Undercover: William S. Burroughs—Two Images (05/19/77)

Junky (Penguin, 158 pp., $1.95), the memoirs of a heroin addict, originally appeared in 1953 as Junkie by “William Lee.” Printed back-to-back with the memoirs of a narc, it was William S. Burroughs‘ first book. It is essentially a day-to-day meditation on the possibilities of estrangement; its story is plainly told in an unsettlingly flat tone of voice. It insists always on the ordinary if slowed-down normality of the junkie’s world; it is clinical. The author chooses a life, and he argues without stridency that his life makes sense.

Everything moves according to a predetermined pace here; the most lurid incidents are denied any trace of sensationalism. The result is a work of very remarkable creepiness—a mid-20th-century version of “Bartleby,” that story in which Herman Melville set forth the proposition that the human contacts necessary for temporal salvation are, simply, impossible.

Certain scenes in Junky remain horrifying, more than 20 years after they were written; the difference time makes is that they no longer seem artless.

There is a type person occasionally seen in [junk] neighborhoods who has connections with junk, though he is neither a user nor a seller… His place of origin is the Near East, probably Egypt. He has a large straight nose. His lips are thin and purple-blue like the lips of a penis. The skin is tight and smooth over his face. He is basically obscene beyond any possible vile act or practice. He has the mark of a certain trade or occupation that no longer exists. If junk were gone front the earth, there might still be junkies standing around in junk neighborhoods feeling the lack… So this man walks around in places where he once exercised his obsolete and unthinkable trade. But he is unperturbed

What is his lost trade? Definitely of a servant class and something to do with the dead, though he is not an embalmer. Perhaps he stores something in his body—a substance to prolong life—of which he is periodically milked by his masters.

Burroughs’ latest book, Cobble Stone Gardens (Cherry Valley Editions, 49 pp., $3), is written in the form of a childhood memoir, but it veers off almost immediately into images of pedophilia, murder and dismemberment. The book is dedicated to Burroughs’ parents—“We never know how much we learn/From those who never will return,” Burroughs quotes E.A Robinson—and is illustrated with Burroughs family portraits and photos drawn from the public life of the 1910s and 1920s (Burroughs was born in 1914). Despite the fundamental violence of the book, the lines from Robinson are not used for irony, because Burroughs long ago passed beyond irony, if indeed he ever bothered with it.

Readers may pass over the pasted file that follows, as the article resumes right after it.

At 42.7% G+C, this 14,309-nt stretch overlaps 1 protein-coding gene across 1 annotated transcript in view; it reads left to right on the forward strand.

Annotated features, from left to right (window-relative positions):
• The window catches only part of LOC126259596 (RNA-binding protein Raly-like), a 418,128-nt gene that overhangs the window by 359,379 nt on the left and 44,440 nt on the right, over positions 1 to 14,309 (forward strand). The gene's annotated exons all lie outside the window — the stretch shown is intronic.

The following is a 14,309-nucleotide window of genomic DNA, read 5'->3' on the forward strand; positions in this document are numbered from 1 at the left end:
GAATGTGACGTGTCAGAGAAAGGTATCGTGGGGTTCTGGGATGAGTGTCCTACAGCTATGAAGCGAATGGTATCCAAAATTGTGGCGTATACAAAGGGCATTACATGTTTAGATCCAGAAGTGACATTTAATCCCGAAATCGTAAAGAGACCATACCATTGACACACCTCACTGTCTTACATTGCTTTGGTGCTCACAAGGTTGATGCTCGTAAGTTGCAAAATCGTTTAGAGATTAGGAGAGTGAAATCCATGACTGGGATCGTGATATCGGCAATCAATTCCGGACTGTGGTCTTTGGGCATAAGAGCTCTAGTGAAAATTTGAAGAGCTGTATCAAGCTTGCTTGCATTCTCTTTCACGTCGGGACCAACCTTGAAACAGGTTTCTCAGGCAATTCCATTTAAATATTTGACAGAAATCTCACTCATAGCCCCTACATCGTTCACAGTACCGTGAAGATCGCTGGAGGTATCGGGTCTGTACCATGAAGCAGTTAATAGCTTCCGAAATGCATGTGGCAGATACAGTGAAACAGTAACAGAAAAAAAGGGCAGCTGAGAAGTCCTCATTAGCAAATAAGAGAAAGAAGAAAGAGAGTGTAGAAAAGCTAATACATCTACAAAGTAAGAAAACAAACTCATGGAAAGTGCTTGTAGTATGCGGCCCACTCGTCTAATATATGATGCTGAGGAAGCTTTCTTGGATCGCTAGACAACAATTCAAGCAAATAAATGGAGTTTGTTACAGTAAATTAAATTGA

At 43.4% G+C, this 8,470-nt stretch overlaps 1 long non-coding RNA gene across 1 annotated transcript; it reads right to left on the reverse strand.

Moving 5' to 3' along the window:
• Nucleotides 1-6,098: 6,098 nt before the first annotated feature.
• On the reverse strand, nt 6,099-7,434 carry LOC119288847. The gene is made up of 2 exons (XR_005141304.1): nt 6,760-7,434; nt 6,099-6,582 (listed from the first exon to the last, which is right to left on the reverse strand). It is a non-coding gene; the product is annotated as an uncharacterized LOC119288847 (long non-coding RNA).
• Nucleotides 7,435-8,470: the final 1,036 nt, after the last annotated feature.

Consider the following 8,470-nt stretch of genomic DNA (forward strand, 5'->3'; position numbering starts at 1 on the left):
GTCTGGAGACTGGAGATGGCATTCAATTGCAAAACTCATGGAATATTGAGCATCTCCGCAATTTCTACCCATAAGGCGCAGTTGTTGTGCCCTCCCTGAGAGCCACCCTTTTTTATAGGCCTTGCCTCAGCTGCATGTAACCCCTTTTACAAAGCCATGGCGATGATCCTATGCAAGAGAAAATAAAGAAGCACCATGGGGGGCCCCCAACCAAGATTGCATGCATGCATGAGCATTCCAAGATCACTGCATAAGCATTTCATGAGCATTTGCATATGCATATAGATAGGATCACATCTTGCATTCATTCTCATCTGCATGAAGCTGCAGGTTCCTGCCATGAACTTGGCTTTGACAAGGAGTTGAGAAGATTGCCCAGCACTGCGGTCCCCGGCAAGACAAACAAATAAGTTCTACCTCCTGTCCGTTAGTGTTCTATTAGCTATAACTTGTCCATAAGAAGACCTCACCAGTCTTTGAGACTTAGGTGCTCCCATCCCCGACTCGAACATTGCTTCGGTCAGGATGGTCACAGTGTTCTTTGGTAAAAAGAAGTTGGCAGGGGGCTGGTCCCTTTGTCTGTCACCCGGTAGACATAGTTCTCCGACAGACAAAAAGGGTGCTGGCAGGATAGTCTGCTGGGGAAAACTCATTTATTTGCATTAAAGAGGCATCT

burroughsThe prose, inevitably, is far more self-consciously “spontaneous” than that of Junky; waves of hallucination rush across the pages. But the continuity with Burroughs’ first book is there, and, tracing it, we can see that his work, so often understood as a negation of bourgeois life (which it is) is also utopian: a search for a forbidden city of the senses, an attempt either to retrieve that paradise from a past as distant as that adhering to the repulsive Egyptian, or to invent it. The problem is that Burroughs is certain that there is an inverse relationship between his desire for paradise—some final, permanent orgy on the edge of death, or perhaps the very moment of death eternally maintained—and his ability to achieve it. This might be the source of the revulsion that fragments Burroughs’ descriptions of utopia (he hates that Egyptian, but also loves him, would become him if he could): the more palpable Burroughs’ goal, the more acute his understanding that his black paradise is only a sort of primal memory. Thus the need to go back to beginnings, to childhood.

Still, the subversion of childhood in Cobble Stone Gardens is as brutal as Burroughs can make. Like Alice, Burroughs cannot get throuph the door, and rage takes over the story: even if one can see through all the episodes of castrating South American border guards and flesh-eating insects to the little boy who lies somewhere behind them, one also feels that even Burroughs’ return to his childhood is a form of pedophilia: the man eats the child alive.

It is, in the end, the strongest sort of reaffirmation and intensification of the sense of displacement that is at the heart of all of Burroughs’ work. Recalling the Egyptian and his all-but-forgotten trade, Burroughs writes in Cobble Stone Gardens: “Messages in the lost tongue of a vile people cut off in a mountain valley by towering cliffs and a great waterfall. The inhabitants are blond and blue eyed.” This is a complete image, as that of the Egyptian is not: it combines the lure of James Hilton’s Shangri-La with the most ominous parody. And it is this image of childhood that Burroughs is determined to leave us with. As he notes, summing up the passage: “It may be that you are in locations or circumstances that will be dangerous at some future time.”


How To Save Your Own Life, a novel by Erica Jong (Holt, Rinehart and Winston). In which the author of Fear of Flying combines the ambitions of Portrait of a Lady with the imaginative power of the classified section of the St. Louis Post-Dispatch, achieving, finally, a work that in its warmth and sensitivity to human values might even be compared to Mandingo.

Rolling Stone, May 19, 1977

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